We know D.C. Get our free newsletter to stay in the know.

“Beyond the Frame, Impressionism Revisited: The Sculptures of J. Seward Johnson, Jr.”

At the Corcoran Gallery of Art to Jan. 5

Bad public sculpture is an unavoidable fact of workaday Washington life. No matter where you spend the bulk of your waking hours, you are sure to find rising in your gut, day by indistinguishable day, a slow tide of resentment toward whoever made that thing. When I worked at Metro Center, my building’s lobby housed a heroic figure that came to be known as Captain Asparagus, for the great vegetal stalk that twined around his leg and preserved his modesty. When I worked in Adams Morgan, I bemoaned the installation of a crouching concrete man who bore toward a bright tomorrow the rainbow-bedecked child on his back. Even now that I work at home in Silver Spring, there is no escape; a balletomane neighbor has erected in his front yard a homemade monstrosity we have christened the Pas de D’oh!

Then there was the perfectly vacuous group of figures depicting an avuncular gent frolicking among the Children of the World that stood outside the offices of the Sasakawa Peace Foundation when I worked on L Street NW. Like the organization itself, the sculpture was designed to polish up the image of Ryoichi Sasakawa, a Japanese militarist-turned-industrialist-turned-philanthropist who, as late as 1974, was claiming to be “the world’s wealthiest fascist.” Even without knowing the history of the patron, any passer-by not susceptible to the sculpture’s charms as a tourist-photo prop is likely to write the thing off as trash and keep walking. But when you see it every day, you come to harbor a very special animus toward it.

Corcoran Gallery of Art President and Director David C. Levy writes that the maker of this last piece, J. Seward Johnson Jr., has long produced “work that sought its audience among a broad segment of the public rather than the more rarefied atmosphere of the art world,” and that “[a] possibly inadvertent outcome has been the virtual anonymity of the artist himself…” The Corcoran is now attempting to rectify this situation by giving the Johnson & Johnson heir his first museum show. But what Levy fails to understand is that Johnson has so far remained unknown for the same reason that I can’t recall the makers of any of the other ugly lumps that have discolored my workdays: People who like his street sculpture don’t really think all that much about it, and people who don’t like it would just as soon never think of it again. With both admirers and detractors, there’s a threshold to be met, and things such as Sasakawa’s Tomorrow simply don’t reach it.

It is possible to achieve widespread name recognition in the face of art-world antipathy—just ask Thomas Kinkade or Anne Geddes—but you have to give people something they really want, whether that be cozy fantasies of home or babies dressed like carrots. Or, I’m willing to bet, the opportunity to mingle with characters from the golden age of museum-shop fodder, by which I mean French impressionism and everything in its vicinity, proto- to post-.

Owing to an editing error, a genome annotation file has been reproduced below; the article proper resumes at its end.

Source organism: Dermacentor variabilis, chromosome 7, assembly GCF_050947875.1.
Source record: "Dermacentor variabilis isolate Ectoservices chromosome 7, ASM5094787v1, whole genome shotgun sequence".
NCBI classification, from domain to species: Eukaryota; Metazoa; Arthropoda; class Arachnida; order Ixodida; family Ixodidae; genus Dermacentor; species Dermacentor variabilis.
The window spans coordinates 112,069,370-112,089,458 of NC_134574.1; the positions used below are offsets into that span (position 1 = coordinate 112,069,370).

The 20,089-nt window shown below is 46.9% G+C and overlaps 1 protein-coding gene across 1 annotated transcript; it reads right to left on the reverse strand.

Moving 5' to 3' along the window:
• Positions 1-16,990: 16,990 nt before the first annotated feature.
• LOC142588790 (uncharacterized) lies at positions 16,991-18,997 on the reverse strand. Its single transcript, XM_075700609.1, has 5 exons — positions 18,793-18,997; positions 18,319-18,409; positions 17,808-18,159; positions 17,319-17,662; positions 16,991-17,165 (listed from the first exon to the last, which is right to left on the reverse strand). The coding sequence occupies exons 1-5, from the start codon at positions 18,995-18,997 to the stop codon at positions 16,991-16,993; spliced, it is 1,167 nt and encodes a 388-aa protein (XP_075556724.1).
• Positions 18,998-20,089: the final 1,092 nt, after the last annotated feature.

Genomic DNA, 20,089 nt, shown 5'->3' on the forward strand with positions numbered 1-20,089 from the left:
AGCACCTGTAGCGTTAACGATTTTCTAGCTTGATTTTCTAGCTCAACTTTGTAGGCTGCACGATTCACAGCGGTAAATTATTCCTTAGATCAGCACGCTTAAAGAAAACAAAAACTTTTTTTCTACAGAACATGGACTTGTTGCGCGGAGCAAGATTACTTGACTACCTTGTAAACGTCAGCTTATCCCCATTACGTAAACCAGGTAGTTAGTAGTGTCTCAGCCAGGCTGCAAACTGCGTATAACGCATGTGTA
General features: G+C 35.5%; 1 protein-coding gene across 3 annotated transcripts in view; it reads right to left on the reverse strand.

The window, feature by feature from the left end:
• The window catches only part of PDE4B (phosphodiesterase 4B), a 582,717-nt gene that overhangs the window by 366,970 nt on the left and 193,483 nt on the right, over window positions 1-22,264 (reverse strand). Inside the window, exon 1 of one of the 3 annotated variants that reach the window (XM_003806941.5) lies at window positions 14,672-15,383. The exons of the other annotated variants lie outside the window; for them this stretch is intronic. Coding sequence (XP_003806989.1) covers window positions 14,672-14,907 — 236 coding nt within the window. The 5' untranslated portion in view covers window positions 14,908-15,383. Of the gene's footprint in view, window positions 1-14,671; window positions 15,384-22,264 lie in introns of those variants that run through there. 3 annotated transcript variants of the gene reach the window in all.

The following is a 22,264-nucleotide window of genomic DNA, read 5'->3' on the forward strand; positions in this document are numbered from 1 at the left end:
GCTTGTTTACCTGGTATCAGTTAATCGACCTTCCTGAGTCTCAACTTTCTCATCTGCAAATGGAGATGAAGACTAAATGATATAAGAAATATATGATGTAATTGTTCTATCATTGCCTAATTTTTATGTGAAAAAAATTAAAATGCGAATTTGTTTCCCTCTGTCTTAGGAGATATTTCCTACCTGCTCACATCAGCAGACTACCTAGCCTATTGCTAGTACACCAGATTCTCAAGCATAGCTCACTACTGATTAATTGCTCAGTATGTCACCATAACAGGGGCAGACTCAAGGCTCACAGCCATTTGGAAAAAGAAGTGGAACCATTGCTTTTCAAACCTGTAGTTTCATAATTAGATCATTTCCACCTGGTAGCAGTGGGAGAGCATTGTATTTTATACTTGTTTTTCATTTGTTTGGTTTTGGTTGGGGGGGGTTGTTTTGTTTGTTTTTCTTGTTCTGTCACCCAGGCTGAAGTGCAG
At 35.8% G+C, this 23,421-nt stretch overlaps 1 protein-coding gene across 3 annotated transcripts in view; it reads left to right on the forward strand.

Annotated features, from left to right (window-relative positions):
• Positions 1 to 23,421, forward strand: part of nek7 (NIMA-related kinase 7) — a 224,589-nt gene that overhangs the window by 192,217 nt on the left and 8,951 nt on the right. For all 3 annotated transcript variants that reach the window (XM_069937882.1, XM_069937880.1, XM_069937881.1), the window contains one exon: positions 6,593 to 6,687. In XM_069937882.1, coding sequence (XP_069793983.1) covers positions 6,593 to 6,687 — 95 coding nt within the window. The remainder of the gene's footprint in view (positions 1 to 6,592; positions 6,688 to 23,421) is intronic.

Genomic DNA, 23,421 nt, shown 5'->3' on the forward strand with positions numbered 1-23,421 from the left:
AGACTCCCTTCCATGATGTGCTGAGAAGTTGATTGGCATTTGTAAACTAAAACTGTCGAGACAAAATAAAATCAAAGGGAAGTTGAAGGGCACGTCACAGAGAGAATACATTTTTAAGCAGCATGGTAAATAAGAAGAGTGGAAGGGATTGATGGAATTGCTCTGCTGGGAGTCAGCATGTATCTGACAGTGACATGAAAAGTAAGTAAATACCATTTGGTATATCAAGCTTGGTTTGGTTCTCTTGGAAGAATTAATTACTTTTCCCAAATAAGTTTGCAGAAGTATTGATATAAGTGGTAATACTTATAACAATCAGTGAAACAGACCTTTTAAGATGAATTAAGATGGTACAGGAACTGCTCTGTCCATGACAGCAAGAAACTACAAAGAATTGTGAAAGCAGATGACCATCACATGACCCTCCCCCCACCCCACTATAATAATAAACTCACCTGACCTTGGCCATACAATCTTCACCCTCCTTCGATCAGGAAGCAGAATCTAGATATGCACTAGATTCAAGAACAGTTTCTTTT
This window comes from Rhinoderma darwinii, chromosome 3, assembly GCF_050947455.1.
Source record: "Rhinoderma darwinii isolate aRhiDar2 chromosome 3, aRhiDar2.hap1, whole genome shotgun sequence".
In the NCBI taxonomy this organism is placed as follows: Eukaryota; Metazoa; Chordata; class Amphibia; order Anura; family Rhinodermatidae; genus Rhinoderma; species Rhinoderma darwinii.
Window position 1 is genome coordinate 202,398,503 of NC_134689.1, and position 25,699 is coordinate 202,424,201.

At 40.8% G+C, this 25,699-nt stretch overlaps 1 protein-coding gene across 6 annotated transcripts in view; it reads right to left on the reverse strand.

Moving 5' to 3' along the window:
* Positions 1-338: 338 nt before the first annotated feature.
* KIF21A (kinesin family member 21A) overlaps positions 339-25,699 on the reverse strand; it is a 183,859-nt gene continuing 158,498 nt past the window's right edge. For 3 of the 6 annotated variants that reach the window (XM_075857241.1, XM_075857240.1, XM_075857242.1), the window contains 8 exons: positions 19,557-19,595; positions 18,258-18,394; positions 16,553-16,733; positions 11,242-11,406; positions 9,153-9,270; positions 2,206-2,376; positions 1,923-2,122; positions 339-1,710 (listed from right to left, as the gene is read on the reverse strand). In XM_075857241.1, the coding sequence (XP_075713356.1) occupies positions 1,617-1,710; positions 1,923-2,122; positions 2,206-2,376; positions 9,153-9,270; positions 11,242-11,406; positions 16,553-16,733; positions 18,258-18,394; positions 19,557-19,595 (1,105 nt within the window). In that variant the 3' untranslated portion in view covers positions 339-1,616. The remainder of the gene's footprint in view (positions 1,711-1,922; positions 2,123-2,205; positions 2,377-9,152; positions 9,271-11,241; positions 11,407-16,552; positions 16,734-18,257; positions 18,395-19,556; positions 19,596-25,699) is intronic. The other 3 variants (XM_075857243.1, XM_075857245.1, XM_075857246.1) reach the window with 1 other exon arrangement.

Yes, it was wise of Levy to ignore Johnson’s street sculptures and focus instead on the three-dimensional adaptations of famous paintings that have occupied the artist for the past decade, giving over the Corcoran rotunda and most of the second floor to 18 new installations inspired by Manet, Monet, Renoir, and the like. With an eye to the salaciousness of figurative art, Johnson encourages physical interaction with his work: Viewers are invited to part the beaded curtains of Olympia’s boudoir and cuddle up next to the courtesan. They can make themselves comfortable on van Gogh’s famously skewed bedstead, look up Mme Monet’s kimono, scatter leaves over the nakedness of the woman in Manet’s Le Déjeuner sur l’Herbe.

The sculpture, alas, is graceless crap: clumsy, swollen, and unrefined—poorly conceived and poorly finished. The digitally crafted backdrops are blurry messes. Slathered-on color causes the figures to evoke less those in the original paintings than the rusticated menu-board butlers you find outside the sort of restaurant that is nestled beside an antique mall in a converted mill. In one particularly ill-considered arrangement, Johnson’s Lap of Choice shares a room with Young Girl at a Window, the 1883 Mary Cassatt canvas it’s modeled after. The 2-D girl has the dreamy, faraway delicacy that Cassatt gave nearly all her sitters. Johnson’s 3-D lass, whom the Corcoran allowed him to paint in situ, is thick, coarse, and aggressively dim—sort of like Jennifer Garner whenever her Alias character is forced to confront a particularly vexing conundrum.

Of course, it’s asking way too much to expect Johnson’s pieces to measure up to the originals. And despite the protestations of both artist and organizer that his work can serve as a set of visual-art training wheels to ease a timid public into the joys of look-ma-no-hands museumgoing, it’s really asking the wrong question. For all Johnson’s boasting that he’s somehow doing exactly what the impressionists did—a recurring motif in his catalog quotes—his tableaux deserve to be compared not with late-19th-century art, but with the popular amusements of that time.